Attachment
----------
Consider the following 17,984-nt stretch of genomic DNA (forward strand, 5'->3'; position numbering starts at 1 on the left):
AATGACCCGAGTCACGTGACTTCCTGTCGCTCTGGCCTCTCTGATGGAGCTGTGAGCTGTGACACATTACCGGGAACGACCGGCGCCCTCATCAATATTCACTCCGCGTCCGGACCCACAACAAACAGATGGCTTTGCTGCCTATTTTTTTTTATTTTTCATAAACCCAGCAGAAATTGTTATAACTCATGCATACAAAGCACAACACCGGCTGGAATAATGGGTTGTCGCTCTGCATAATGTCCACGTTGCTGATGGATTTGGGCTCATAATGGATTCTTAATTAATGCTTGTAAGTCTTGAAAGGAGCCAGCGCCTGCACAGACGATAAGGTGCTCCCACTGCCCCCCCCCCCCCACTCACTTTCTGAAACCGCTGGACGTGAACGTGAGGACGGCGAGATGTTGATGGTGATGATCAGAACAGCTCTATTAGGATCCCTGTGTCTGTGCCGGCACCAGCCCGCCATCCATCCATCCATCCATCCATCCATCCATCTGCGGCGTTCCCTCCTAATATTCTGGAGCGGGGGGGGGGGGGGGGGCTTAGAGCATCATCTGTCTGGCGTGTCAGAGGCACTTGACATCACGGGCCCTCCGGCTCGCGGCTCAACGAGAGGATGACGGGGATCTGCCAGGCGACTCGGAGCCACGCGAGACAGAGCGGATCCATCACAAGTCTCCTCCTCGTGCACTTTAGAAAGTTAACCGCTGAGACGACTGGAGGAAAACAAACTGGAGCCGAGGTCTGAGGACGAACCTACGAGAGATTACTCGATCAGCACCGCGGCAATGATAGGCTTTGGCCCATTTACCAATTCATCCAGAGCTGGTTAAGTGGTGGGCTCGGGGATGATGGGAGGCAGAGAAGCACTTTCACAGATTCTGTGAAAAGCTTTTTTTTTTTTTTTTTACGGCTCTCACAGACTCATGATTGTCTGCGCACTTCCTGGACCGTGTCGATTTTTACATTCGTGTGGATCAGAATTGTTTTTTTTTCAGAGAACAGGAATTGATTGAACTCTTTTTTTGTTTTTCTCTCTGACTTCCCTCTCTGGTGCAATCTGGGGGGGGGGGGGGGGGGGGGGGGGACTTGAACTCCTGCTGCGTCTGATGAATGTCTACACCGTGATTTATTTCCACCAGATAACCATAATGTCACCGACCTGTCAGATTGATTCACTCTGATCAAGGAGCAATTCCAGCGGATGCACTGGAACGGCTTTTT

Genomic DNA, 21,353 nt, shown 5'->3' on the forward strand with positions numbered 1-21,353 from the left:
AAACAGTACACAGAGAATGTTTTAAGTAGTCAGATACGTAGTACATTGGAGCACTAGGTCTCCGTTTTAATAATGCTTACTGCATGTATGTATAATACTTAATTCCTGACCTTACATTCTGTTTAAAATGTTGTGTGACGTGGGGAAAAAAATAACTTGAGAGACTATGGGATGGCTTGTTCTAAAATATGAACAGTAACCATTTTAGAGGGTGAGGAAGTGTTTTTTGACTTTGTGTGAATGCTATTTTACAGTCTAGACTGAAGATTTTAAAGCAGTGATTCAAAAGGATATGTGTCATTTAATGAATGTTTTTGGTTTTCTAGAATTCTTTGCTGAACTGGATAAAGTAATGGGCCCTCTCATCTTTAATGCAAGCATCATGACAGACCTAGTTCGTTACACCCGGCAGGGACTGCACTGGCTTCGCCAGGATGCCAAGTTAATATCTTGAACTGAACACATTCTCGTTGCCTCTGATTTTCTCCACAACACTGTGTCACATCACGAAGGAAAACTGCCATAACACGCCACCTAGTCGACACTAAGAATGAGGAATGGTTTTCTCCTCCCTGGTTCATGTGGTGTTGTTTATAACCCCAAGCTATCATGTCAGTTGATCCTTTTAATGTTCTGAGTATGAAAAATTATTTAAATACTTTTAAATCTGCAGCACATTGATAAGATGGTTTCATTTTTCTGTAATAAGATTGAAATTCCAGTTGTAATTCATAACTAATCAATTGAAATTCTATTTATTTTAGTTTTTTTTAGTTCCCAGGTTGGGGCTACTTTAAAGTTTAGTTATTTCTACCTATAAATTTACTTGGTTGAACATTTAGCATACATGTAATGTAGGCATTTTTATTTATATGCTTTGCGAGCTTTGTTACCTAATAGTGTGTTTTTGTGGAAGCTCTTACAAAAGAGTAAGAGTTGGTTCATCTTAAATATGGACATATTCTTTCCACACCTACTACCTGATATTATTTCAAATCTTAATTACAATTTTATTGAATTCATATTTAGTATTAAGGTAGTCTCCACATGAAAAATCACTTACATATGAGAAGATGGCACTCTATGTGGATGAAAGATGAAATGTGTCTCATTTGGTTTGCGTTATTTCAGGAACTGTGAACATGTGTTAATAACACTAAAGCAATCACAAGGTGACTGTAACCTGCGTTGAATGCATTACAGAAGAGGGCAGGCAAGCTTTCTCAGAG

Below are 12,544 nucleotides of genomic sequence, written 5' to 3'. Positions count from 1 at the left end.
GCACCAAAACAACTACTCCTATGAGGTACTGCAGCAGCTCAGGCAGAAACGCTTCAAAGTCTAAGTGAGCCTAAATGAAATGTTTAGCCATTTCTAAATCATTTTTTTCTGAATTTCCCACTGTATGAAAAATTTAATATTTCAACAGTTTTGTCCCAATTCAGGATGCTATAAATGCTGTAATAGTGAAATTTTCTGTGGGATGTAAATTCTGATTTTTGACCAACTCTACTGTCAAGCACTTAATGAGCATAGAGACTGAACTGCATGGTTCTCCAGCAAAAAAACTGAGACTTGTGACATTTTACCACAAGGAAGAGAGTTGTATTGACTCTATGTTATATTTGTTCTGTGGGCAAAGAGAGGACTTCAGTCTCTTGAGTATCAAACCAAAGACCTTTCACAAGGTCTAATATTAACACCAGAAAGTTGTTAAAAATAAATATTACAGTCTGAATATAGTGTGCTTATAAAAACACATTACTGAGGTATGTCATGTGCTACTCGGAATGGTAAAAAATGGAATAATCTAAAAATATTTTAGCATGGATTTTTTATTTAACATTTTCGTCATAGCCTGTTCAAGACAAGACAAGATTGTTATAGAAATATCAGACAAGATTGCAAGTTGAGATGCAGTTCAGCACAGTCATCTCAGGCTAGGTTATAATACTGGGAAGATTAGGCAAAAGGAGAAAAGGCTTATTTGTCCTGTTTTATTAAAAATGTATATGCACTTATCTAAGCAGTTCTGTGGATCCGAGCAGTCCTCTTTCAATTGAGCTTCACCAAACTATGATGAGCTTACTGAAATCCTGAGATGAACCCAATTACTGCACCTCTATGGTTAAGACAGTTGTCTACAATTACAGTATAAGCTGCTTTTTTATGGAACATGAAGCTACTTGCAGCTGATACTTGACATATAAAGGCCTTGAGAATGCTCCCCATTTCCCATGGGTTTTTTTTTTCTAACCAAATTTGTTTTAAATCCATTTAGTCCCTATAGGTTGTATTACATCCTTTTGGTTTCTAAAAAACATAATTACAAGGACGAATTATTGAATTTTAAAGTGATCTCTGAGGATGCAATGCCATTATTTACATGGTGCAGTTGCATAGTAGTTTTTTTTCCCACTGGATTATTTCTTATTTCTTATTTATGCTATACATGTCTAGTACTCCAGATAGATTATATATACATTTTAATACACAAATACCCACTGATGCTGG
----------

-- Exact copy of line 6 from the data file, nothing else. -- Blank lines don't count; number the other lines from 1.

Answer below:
GCACCAAAACAACTACTCCTATGAGGTACTGCAGCAGCTCAGGCAGAAACGCTTCAAAGTCTAAGTGAGCCTAAATGAAATGTTTAGCCATTTCTAAATCATTTTTTTCTGAATTTCCCACTGTATGAAAAATTTAATATTTCAACAGTTTTGTCCCAATTCAGGATGCTATAAATGCTGTAATAGTGAAATTTTCTGTGGGATGTAAATTCTGATTTTTGACCAACTCTACTGTCAAGCACTTAATGAGCATAGAGACTGAACTGCATGGTTCTCCAGCAAAAAAACTGAGACTTGTGACATTTTACCACAAGGAAGAGAGTTGTATTGACTCTATGTTATATTTGTTCTGTGGGCAAAGAGAGGACTTCAGTCTCTTGAGTATCAAACCAAAGACCTTTCACAAGGTCTAATATTAACACCAGAAAGTTGTTAAAAATAAATATTACAGTCTGAATATAGTGTGCTTATAAAAACACATTACTGAGGTATGTCATGTGCTACTCGGAATGGTAAAAAATGGAATAATCTAAAAATATTTTAGCATGGATTTTTTATTTAACATTTTCGTCATAGCCTGTTCAAGACAAGACAAGATTGTTATAGAAATATCAGACAAGATTGCAAGTTGAGATGCAGTTCAGCACAGTCATCTCAGGCTAGGTTATAATACTGGGAAGATTAGGCAAAAGGAGAAAAGGCTTATTTGTCCTGTTTTATTAAAAATGTATATGCACTTATCTAAGCAGTTCTGTGGATCCGAGCAGTCCTCTTTCAATTGAGCTTCACCAAACTATGATGAGCTTACTGAAATCCTGAGATGAACCCAATTACTGCACCTCTATGGTTAAGACAGTTGTCTACAATTACAGTATAAGCTGCTTTTTTATGGAACATGAAGCTACTTGCAGCTGATACTTGACATATAAAGGCCTTGAGAATGCTCCCCATTTCCCATGGGTTTTTTTTTTCTAACCAAATTTGTTTTAAATCCATTTAGTCCCTATAGGTTGTATTACATCCTTTTGGTTTCTAAAAAACATAATTACAAGGACGAATTATTGAATTTTAAAGTGATCTCTGAGGATGCAATGCCATTATTTACATGGTGCAGTTGCATAGTAGTTTTTTTTCCCACTGGATTATTTCTTATTTCTTATTTATGCTATACATGTCTAGTACTCCAGATAGATTATATATACATTTTAATACACAAATACCCACTGATGCTGG